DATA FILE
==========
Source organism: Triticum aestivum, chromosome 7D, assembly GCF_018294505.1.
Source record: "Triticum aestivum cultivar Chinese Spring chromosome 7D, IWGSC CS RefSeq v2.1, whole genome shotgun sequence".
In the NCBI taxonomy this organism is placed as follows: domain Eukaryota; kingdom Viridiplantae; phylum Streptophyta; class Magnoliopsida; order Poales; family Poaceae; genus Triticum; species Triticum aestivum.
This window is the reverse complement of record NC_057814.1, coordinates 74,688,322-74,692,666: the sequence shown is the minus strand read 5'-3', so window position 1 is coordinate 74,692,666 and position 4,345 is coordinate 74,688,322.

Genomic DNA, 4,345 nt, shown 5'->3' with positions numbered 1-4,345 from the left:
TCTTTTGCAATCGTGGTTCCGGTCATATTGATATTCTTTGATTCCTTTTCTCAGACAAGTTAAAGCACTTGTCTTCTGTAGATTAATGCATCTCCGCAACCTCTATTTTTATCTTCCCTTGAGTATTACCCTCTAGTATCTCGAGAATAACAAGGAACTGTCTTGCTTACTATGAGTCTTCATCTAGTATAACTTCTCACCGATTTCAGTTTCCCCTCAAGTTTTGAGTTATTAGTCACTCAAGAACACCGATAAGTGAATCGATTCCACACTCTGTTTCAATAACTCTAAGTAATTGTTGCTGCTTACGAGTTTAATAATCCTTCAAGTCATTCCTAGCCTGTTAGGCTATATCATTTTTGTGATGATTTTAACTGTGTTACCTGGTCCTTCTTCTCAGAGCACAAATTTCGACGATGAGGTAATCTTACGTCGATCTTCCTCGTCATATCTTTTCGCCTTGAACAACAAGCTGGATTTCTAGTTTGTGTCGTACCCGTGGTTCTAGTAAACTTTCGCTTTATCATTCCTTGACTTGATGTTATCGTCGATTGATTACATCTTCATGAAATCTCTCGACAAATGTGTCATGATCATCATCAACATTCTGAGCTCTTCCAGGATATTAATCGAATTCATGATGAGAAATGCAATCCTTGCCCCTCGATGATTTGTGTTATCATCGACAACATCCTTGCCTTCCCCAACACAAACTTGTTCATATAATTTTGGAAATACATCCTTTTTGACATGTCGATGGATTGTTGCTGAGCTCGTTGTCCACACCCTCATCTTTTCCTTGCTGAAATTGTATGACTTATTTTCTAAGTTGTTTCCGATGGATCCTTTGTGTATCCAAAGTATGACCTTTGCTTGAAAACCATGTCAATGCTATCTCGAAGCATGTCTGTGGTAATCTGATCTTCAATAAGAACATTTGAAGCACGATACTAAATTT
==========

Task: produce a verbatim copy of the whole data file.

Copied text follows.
Source organism: Triticum aestivum, chromosome 7D, assembly GCF_018294505.1.
Source record: "Triticum aestivum cultivar Chinese Spring chromosome 7D, IWGSC CS RefSeq v2.1, whole genome shotgun sequence".
In the NCBI taxonomy this organism is placed as follows: domain Eukaryota; kingdom Viridiplantae; phylum Streptophyta; class Magnoliopsida; order Poales; family Poaceae; genus Triticum; species Triticum aestivum.
This window is the reverse complement of record NC_057814.1, coordinates 74,688,322-74,692,666: the sequence shown is the minus strand read 5'-3', so window position 1 is coordinate 74,692,666 and position 4,345 is coordinate 74,688,322.

Genomic DNA, 4,345 nt, shown 5'->3' with positions numbered 1-4,345 from the left:
TCTTTTGCAATCGTGGTTCCGGTCATATTGATATTCTTTGATTCCTTTTCTCAGACAAGTTAAAGCACTTGTCTTCTGTAGATTAATGCATCTCCGCAACCTCTATTTTTATCTTCCCTTGAGTATTACCCTCTAGTATCTCGAGAATAACAAGGAACTGTCTTGCTTACTATGAGTCTTCATCTAGTATAACTTCTCACCGATTTCAGTTTCCCCTCAAGTTTTGAGTTATTAGTCACTCAAGAACACCGATAAGTGAATCGATTCCACACTCTGTTTCAATAACTCTAAGTAATTGTTGCTGCTTACGAGTTTAATAATCCTTCAAGTCATTCCTAGCCTGTTAGGCTATATCATTTTTGTGATGATTTTAACTGTGTTACCTGGTCCTTCTTCTCAGAGCACAAATTTCGACGATGAGGTAATCTTACGTCGATCTTCCTCGTCATATCTTTTCGCCTTGAACAACAAGCTGGATTTCTAGTTTGTGTCGTACCCGTGGTTCTAGTAAACTTTCGCTTTATCATTCCTTGACTTGATGTTATCGTCGATTGATTACATCTTCATGAAATCTCTCGACAAATGTGTCATGATCATCATCAACATTCTGAGCTCTTCCAGGATATTAATCGAATTCATGATGAGAAATGCAATCCTTGCCCCTCGATGATTTGTGTTATCATCGACAACATCCTTGCCTTCCCCAACACAAACTTGTTCATATAATTTTGGAAATACATCCTTTTTGACATGTCGATGGATTGTTGCTGAGCTCGTTGTCCACACCCTCATCTTTTCCTTGCTGAAATTGTATGACTTATTTTCTAAGTTGTTTCCGATGGATCCTTTGTGTATCCAAAGTATGACCTTTGCTTGAAAACCATGTCAATGCTATCTCGAAGCATGTCTGTGGTAATCTGATCTTCAATAAGAACATTTGAAGCACGATACTAAATTT